The article is worth a read. See if you feel like i am crazy when you finish it.

    Click to expand…

    I think this should be the baseline regardless. Im constantly in awe of how peoples risk/reward mechanisms get skewed to the risk side just because of our familiarity and comfort level with it. That doesnt make it any less risky and just because you get it, doesnt mean the pt really does.

    Have had this mismatch problem with other docs too and have several times refused to operate on people who were otherwise cleared by pcp or specialists. Not that they were high risk, but when the operation you’re being cleared for is 100% elective and unnecessary, the threshold for acceptable risk taking needs to be much higher, which no one seems to understand though it should be obvious at first glance.

    We get used to our roles of interveners and comfortable with risk.We should every now and then look at the whole situation and reassess and make sure it makes sense.

    Otoh, what I find truly difficult is the flip side benefit. These pushing of the envelopes and doing things that may not be useful (in hindsight) or aggressive at the time (but appropriate in hindsight) is how medicine evolves and improves. If we did nothing new and just what we knew worked we may not progress. A conundrum.

    #219309 Reply
    Liked by billy
    Avatar HikingDO 
    Participant
    Status: Physician
    Posts: 345
    Joined: 03/09/2017

    Exactly. An evidenced based physical on a healthy adult would take me all of about 30 seconds. Instead I do the song and dance of listening to the heart and lungs, palpating the abdomen, etc, because without it I’d be ripped to pieces on my patient evaluation scores.

    Click to expand…

    Again, really? Perhaps talk to the patient and explain to them what you are looking for and why? Example, ortho doc only looking at the concerned joint might say: “I am going to focus on your knee today, if that is ok with you, if there is something else we need to focus on, let me know” or the Anesthesiologist listening to the heart and lungs and doing a detailed airway examination prior to surgery.

    Like investing, perhaps have a reason for doing what you do? Why do I do this?

    If you are doing a “song and dance”, I don’t want you for my doc. Ok, that is a little harsh and I am guilty too, but we should be thinking about these things, I think. The article is long, but worth a read.

    Click to expand…

    Of course I’d prefer to do an evidenced based physical, but as a family medicine doc who practices in a large hospital owned corporation, sees 25 patients a day, and has to deal daily with patient satisfaction scores, I unfortunately have to live in the world of reality. If you’re an FM or IM doc who does a physical on a patient without touching them, since in their age group there may be no evidence that there’s a benefit to doing it, and your patients are OK with that, I want to work in your practice.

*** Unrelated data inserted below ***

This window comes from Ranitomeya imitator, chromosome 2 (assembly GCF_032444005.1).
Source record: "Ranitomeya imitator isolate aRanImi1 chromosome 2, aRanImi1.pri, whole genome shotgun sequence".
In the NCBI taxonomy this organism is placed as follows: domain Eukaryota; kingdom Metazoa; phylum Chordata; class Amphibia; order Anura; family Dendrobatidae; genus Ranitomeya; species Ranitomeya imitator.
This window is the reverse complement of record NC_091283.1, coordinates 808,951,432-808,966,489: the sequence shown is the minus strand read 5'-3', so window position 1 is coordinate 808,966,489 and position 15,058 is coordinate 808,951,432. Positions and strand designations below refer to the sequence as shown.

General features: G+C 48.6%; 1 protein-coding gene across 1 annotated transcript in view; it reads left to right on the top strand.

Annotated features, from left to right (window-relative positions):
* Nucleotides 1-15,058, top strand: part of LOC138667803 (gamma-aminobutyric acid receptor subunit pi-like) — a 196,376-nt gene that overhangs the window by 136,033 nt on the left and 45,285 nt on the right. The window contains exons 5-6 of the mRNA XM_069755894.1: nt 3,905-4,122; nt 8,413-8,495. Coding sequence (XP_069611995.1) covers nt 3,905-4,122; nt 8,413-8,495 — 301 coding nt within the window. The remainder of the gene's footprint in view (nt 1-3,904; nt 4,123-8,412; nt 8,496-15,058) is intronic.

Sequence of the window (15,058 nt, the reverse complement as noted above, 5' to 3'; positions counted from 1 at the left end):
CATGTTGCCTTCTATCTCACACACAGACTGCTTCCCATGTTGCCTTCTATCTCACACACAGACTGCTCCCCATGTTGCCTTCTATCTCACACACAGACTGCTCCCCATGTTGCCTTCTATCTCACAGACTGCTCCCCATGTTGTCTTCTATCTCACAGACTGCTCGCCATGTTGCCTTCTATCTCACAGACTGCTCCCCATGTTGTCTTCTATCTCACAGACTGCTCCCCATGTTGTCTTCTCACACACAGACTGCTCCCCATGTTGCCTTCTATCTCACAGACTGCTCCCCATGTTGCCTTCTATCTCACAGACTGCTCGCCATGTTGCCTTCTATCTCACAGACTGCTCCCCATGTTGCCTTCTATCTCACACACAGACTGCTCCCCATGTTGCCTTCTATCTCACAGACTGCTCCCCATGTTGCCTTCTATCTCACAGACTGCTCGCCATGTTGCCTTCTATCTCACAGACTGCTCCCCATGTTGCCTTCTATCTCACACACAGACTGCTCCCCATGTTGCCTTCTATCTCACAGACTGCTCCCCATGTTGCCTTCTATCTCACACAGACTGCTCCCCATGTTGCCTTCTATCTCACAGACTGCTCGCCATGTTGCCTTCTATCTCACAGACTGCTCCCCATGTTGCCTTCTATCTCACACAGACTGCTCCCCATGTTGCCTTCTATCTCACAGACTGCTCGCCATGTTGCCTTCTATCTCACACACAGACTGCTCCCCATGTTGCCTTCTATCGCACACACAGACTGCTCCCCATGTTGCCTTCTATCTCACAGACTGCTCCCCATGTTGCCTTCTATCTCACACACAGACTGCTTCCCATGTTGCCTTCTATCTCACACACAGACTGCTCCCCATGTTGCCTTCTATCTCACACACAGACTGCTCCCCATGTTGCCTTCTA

#220697 Reply
    Liked by Zaphod
    Avatar Anne 
    Participant
    Status: Physician
    Posts: 1168
    Joined: 11/07/2017

    Exactly. An evidenced based physical on a healthy adult would take me all of about 30 seconds. Instead I do the song and dance of listening to the heart and lungs, palpating the abdomen, etc, because without it I’d be ripped to pieces on my patient evaluation scores.

    Click to expand…

    Again, really? Perhaps talk to the patient and explain to them what you are looking for and why? Example, ortho doc only looking at the concerned joint might say: “I am going to focus on your knee today, if that is ok with you, if there is something else we need to focus on, let me know” or the Anesthesiologist listening to the heart and lungs and doing a detailed airway examination prior to surgery.

    Like investing, perhaps have a reason for doing what you do? Why do I do this?

    If you are doing a “song and dance”, I don’t want you for my doc. Ok, that is a little harsh and I am guilty too, but we should be thinking about these things, I think. The article is long, but worth a read.

    Click to expand…

    Of course I’d prefer to do an evidenced based physical, but as a family medicine doc who practices in a large hospital owned corporation, sees 25 patients a day, and has to deal daily with patient satisfaction scores, I unfortunately have to live in the world of reality. If you’re an FM or IM doc who does a physical on a patient without touching them, since in their age group there may be no evidence that there’s a benefit to doing it, and your patients are OK with that, I want to work in your practice.

    Click to expand…

    Agree the non-targeted physical exam is generally a waste.  But haven’t you noticed that some people might open up to you more after you spend some time with and examine them?  One recent example–patient with vague msk/neuro c/o, didn’t make sense, history and findings were inconsistent from the start, I felt like I was doing a song and dance too but I did my usual thorough msk and neuro exam, which gave time to build rapport.  At the end she broke down and told me about the domestic violence situation she was in and I was able to connect her with resources.  Sometimes what brings people to the doctor can’t be detected on exam/lab work etc. but if we don’t go through the motions the patient won’t be comfortable enough to tell us the truth.   Not that we can always help…

    #220814 Reply
    Liked by Zaphod